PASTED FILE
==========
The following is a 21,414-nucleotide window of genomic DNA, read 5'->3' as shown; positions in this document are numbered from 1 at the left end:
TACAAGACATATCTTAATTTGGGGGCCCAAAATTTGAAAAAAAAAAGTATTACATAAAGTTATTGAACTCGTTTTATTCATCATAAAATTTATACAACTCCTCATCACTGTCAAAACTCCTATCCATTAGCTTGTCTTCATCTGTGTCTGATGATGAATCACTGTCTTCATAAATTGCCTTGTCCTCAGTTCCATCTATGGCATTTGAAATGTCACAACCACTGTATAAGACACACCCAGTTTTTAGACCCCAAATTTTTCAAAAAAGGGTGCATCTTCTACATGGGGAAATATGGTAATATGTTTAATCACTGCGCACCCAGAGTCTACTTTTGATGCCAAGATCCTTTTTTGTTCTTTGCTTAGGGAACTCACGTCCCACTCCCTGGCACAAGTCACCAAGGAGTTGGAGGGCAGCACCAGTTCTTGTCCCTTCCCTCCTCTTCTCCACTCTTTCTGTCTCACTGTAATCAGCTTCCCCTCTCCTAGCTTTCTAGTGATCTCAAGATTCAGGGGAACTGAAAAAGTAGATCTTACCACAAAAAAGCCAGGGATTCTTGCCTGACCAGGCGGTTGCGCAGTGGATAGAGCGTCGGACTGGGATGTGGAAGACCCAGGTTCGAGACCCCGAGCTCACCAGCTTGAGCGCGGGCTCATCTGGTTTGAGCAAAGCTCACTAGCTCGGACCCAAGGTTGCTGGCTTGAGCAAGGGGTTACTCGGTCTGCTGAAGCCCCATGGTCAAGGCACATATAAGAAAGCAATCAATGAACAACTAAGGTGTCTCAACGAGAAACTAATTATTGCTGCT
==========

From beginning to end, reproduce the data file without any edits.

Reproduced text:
The following is a 21,414-nucleotide window of genomic DNA, read 5'->3' as shown; positions in this document are numbered from 1 at the left end:
TACAAGACATATCTTAATTTGGGGGCCCAAAATTTGAAAAAAAAAAGTATTACATAAAGTTATTGAACTCGTTTTATTCATCATAAAATTTATACAACTCCTCATCACTGTCAAAACTCCTATCCATTAGCTTGTCTTCATCTGTGTCTGATGATGAATCACTGTCTTCATAAATTGCCTTGTCCTCAGTTCCATCTATGGCATTTGAAATGTCACAACCACTGTATAAGACACACCCAGTTTTTAGACCCCAAATTTTTCAAAAAAGGGTGCATCTTCTACATGGGGAAATATGGTAATATGTTTAATCACTGCGCACCCAGAGTCTACTTTTGATGCCAAGATCCTTTTTTGTTCTTTGCTTAGGGAACTCACGTCCCACTCCCTGGCACAAGTCACCAAGGAGTTGGAGGGCAGCACCAGTTCTTGTCCCTTCCCTCCTCTTCTCCACTCTTTCTGTCTCACTGTAATCAGCTTCCCCTCTCCTAGCTTTCTAGTGATCTCAAGATTCAGGGGAACTGAAAAAGTAGATCTTACCACAAAAAAGCCAGGGATTCTTGCCTGACCAGGCGGTTGCGCAGTGGATAGAGCGTCGGACTGGGATGTGGAAGACCCAGGTTCGAGACCCCGAGCTCACCAGCTTGAGCGCGGGCTCATCTGGTTTGAGCAAAGCTCACTAGCTCGGACCCAAGGTTGCTGGCTTGAGCAAGGGGTTACTCGGTCTGCTGAAGCCCCATGGTCAAGGCACATATAAGAAAGCAATCAATGAACAACTAAGGTGTCTCAACGAGAAACTAATTATTGCTGCT